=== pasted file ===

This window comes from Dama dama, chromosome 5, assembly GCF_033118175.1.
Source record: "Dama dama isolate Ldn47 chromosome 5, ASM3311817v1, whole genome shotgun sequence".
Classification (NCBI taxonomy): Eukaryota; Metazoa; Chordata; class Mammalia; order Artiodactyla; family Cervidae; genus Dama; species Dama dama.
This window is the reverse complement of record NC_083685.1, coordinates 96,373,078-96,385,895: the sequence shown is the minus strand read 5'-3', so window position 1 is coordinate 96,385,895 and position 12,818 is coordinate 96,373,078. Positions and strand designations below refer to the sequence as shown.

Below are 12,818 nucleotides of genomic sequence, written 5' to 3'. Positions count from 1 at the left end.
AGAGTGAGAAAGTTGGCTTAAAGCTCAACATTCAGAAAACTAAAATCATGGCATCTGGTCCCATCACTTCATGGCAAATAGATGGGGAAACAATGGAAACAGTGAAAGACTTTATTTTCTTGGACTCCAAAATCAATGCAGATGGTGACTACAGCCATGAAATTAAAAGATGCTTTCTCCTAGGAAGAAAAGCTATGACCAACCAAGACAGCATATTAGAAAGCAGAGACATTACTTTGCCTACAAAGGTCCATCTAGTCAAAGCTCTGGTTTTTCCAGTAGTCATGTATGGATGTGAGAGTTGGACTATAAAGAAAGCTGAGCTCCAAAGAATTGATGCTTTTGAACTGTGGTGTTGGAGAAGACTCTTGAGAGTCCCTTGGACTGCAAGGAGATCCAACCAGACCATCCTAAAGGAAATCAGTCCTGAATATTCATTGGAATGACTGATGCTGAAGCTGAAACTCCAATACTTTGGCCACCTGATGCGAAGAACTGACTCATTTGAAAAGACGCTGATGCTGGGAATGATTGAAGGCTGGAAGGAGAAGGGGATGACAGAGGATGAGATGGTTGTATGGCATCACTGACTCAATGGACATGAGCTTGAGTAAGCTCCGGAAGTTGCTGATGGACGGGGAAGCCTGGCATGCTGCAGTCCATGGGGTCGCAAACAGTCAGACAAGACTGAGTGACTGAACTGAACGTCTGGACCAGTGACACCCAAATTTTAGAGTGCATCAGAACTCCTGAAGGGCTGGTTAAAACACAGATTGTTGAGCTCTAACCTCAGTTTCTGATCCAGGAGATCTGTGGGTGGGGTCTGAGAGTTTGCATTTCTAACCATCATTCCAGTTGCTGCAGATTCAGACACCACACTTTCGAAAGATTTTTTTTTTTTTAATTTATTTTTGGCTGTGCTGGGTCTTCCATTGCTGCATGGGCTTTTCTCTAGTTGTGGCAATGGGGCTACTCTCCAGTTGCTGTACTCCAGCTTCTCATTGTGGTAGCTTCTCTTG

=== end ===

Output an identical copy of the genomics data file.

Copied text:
This window comes from Dama dama, chromosome 5, assembly GCF_033118175.1.
Source record: "Dama dama isolate Ldn47 chromosome 5, ASM3311817v1, whole genome shotgun sequence".
Classification (NCBI taxonomy): Eukaryota; Metazoa; Chordata; class Mammalia; order Artiodactyla; family Cervidae; genus Dama; species Dama dama.
This window is the reverse complement of record NC_083685.1, coordinates 96,373,078-96,385,895: the sequence shown is the minus strand read 5'-3', so window position 1 is coordinate 96,385,895 and position 12,818 is coordinate 96,373,078. Positions and strand designations below refer to the sequence as shown.

Below are 12,818 nucleotides of genomic sequence, written 5' to 3'. Positions count from 1 at the left end.
AGAGTGAGAAAGTTGGCTTAAAGCTCAACATTCAGAAAACTAAAATCATGGCATCTGGTCCCATCACTTCATGGCAAATAGATGGGGAAACAATGGAAACAGTGAAAGACTTTATTTTCTTGGACTCCAAAATCAATGCAGATGGTGACTACAGCCATGAAATTAAAAGATGCTTTCTCCTAGGAAGAAAAGCTATGACCAACCAAGACAGCATATTAGAAAGCAGAGACATTACTTTGCCTACAAAGGTCCATCTAGTCAAAGCTCTGGTTTTTCCAGTAGTCATGTATGGATGTGAGAGTTGGACTATAAAGAAAGCTGAGCTCCAAAGAATTGATGCTTTTGAACTGTGGTGTTGGAGAAGACTCTTGAGAGTCCCTTGGACTGCAAGGAGATCCAACCAGACCATCCTAAAGGAAATCAGTCCTGAATATTCATTGGAATGACTGATGCTGAAGCTGAAACTCCAATACTTTGGCCACCTGATGCGAAGAACTGACTCATTTGAAAAGACGCTGATGCTGGGAATGATTGAAGGCTGGAAGGAGAAGGGGATGACAGAGGATGAGATGGTTGTATGGCATCACTGACTCAATGGACATGAGCTTGAGTAAGCTCCGGAAGTTGCTGATGGACGGGGAAGCCTGGCATGCTGCAGTCCATGGGGTCGCAAACAGTCAGACAAGACTGAGTGACTGAACTGAACGTCTGGACCAGTGACACCCAAATTTTAGAGTGCATCAGAACTCCTGAAGGGCTGGTTAAAACACAGATTGTTGAGCTCTAACCTCAGTTTCTGATCCAGGAGATCTGTGGGTGGGGTCTGAGAGTTTGCATTTCTAACCATCATTCCAGTTGCTGCAGATTCAGACACCACACTTTCGAAAGATTTTTTTTTTTTTAATTTATTTTTGGCTGTGCTGGGTCTTCCATTGCTGCATGGGCTTTTCTCTAGTTGTGGCAATGGGGCTACTCTCCAGTTGCTGTACTCCAGCTTCTCATTGTGGTAGCTTCTCTTG